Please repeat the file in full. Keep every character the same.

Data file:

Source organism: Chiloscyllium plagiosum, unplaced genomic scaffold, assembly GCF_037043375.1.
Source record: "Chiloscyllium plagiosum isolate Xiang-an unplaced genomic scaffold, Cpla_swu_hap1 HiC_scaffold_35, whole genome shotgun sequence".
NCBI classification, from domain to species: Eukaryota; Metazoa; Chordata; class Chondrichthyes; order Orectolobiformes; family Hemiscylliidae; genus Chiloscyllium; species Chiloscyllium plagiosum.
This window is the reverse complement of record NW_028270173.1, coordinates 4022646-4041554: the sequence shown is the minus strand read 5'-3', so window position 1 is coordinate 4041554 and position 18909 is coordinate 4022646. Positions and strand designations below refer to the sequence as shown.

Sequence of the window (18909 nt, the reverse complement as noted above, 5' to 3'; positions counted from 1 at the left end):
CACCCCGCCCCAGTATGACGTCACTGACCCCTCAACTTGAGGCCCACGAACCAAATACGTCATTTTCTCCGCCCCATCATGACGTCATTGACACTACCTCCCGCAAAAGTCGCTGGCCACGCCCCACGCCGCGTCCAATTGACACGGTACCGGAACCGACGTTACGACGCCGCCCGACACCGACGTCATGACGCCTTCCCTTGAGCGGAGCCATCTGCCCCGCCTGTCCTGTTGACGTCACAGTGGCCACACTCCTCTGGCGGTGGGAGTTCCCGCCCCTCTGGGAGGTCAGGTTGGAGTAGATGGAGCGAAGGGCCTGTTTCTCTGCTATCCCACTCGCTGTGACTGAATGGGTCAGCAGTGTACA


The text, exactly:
Source organism: Chiloscyllium plagiosum, unplaced genomic scaffold, assembly GCF_037043375.1.
Source record: "Chiloscyllium plagiosum isolate Xiang-an unplaced genomic scaffold, Cpla_swu_hap1 HiC_scaffold_35, whole genome shotgun sequence".
NCBI classification, from domain to species: Eukaryota; Metazoa; Chordata; class Chondrichthyes; order Orectolobiformes; family Hemiscylliidae; genus Chiloscyllium; species Chiloscyllium plagiosum.
This window is the reverse complement of record NW_028270173.1, coordinates 4022646-4041554: the sequence shown is the minus strand read 5'-3', so window position 1 is coordinate 4041554 and position 18909 is coordinate 4022646. Positions and strand designations below refer to the sequence as shown.

Sequence of the window (18909 nt, the reverse complement as noted above, 5' to 3'; positions counted from 1 at the left end):
CACCCCGCCCCAGTATGACGTCACTGACCCCTCAACTTGAGGCCCACGAACCAAATACGTCATTTTCTCCGCCCCATCATGACGTCATTGACACTACCTCCCGCAAAAGTCGCTGGCCACGCCCCACGCCGCGTCCAATTGACACGGTACCGGAACCGACGTTACGACGCCGCCCGACACCGACGTCATGACGCCTTCCCTTGAGCGGAGCCATCTGCCCCGCCTGTCCTGTTGACGTCACAGTGGCCACACTCCTCTGGCGGTGGGAGTTCCCGCCCCTCTGGGAGGTCAGGTTGGAGTAGATGGAGCGAAGGGCCTGTTTCTCTGCTATCCCACTCGCTGTGACTGAATGGGTCAGCAGTGTACA